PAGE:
Livelihood sustainability assessment of coffee and cocoa producers in the Amazon region of Ecuador using household types

Viteri Salazar, O., Ramos-Martin, J., Lomas, P.L. (2018): “Livelihood sustainability assessment of coffee and cocoa producers in the Amazon region of Ecuador using household types”, Journal of Rural Studies, Vol. 62: 1-9.

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Abstract: Supporting small farmer livelihoods in fragile, biodiverse regions, such as tropical forests, is a priority for many development agencies and national governments. These regions tend to be characterized by recent human settlements, increasing populations and infrastructure development, as well as competitive land use activities, which exert pressure on fragile ecosystems. Improvement in livelihood strategies often focuses on increasing yields by improving productivity, but without taking into account alternative methods, such as better agricultural practices and their dependence on agrochemical inputs, changing land use through crop substitution, or improving product commercialization. In this research, we use household types, defined according to different land use patterns, in the Northern Amazon region of Ecuador to explore the limitations of, and identify future options for, improving livelihood strategies based on small-scale coffee and cocoa production. The results of the different types are discussed in order to highlight the methods’ utility and identify benefits in terms of environmental and social objectives versus economic profitability. Lessons are drawn that could be useful in applications of public policy aimed at the betterment of small coffee grower and cocoa farmer livelihood strategies, which involve thousands of families in the Amazon region of Ecuador, without compromising the environment.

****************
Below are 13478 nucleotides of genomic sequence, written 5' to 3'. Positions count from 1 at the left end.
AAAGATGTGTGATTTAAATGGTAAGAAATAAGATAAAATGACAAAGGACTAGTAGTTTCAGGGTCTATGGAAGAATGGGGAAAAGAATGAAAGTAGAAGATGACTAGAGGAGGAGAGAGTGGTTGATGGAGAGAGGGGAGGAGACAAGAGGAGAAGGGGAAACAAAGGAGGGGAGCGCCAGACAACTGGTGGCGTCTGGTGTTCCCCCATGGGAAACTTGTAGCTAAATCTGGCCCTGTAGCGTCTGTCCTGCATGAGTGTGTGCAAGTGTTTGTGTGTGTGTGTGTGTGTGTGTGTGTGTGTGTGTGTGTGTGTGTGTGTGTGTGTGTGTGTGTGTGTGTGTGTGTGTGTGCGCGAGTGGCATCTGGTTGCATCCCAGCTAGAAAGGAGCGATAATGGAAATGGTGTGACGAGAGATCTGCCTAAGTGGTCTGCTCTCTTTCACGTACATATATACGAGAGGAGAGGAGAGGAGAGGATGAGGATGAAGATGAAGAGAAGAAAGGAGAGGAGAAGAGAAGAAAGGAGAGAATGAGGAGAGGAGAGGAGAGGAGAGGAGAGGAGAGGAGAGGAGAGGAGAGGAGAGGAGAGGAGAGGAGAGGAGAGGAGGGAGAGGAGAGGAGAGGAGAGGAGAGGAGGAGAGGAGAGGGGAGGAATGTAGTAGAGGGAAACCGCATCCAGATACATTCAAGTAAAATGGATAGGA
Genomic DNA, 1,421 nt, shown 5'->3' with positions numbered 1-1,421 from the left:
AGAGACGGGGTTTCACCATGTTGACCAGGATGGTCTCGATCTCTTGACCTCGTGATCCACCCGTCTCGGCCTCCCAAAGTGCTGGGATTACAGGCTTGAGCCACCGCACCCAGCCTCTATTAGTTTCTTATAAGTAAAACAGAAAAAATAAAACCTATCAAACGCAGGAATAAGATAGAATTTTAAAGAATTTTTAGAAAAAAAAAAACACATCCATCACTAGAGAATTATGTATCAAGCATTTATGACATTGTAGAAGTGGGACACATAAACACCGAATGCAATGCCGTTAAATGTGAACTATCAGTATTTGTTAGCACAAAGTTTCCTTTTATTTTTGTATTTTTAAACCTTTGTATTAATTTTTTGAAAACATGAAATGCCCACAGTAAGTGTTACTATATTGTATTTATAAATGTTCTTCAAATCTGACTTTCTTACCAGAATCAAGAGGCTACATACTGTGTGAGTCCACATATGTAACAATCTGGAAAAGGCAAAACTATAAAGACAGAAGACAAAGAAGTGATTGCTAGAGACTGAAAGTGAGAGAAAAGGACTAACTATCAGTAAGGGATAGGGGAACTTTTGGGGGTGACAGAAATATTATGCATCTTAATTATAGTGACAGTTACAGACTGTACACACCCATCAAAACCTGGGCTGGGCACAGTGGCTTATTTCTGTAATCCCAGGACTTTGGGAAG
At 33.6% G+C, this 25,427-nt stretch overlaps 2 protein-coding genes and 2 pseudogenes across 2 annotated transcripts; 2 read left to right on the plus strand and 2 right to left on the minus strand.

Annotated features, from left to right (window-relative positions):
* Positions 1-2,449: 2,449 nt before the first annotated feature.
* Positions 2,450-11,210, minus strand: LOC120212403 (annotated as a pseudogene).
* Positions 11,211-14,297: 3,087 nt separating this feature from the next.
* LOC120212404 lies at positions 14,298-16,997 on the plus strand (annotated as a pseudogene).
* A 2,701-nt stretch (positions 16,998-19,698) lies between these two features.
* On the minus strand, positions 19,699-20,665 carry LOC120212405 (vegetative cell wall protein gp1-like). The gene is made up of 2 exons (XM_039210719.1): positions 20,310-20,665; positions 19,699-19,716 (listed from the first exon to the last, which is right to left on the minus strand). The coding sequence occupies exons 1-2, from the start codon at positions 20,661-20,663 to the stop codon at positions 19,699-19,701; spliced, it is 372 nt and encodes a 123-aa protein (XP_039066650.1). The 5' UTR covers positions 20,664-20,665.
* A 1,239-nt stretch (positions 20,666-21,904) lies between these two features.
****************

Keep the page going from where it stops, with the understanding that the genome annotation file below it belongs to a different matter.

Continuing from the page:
Keywords: Household types, Amazon, Ecuador, Livelihoods, Coffee and cocoa, Sustainability

The main objective of this study is to contribute to the evaluation of agricultural production systems. This is done here by using a typology of four predominant production systems and comparing their performance against a set of indicators. A second objective is to inform decision makers about the differentiated outcomes these production systems have, so that tailored policy interventions can be designed based on the evaluation of past initiatives. In particular, this work focuses on: i) identifying the socioeconomic and environmental restrictions implicit in different land use patterns; ii) analysing how different land use patterns improve livelihoods in terms of income; and iii) identifying how certain public policies can lead to the establishment of particular types or lifestyles, thereby generating an impact on the income of small- scale producers.

After collecting the data, a typology of households was established as a method of conceptualization and empirical analysis. Household types have been largely used as societal functional units of analysis within integrated assessments for rural systems (Pastore et al., 1999; Giampietro, 2003; Scheidel et al., 2013; Williams et al., 2015), as well as often employed to strengthen the focus of policies and interventions associated with rural livelihoods (Gomiero and Giampietro, 2001; Niehof and Price, 2001; Senthilkumar et al., 2009; Serrano-Tovar and Giampietro, 2014; Tittonell et al., 2010; Williams et al., 2015).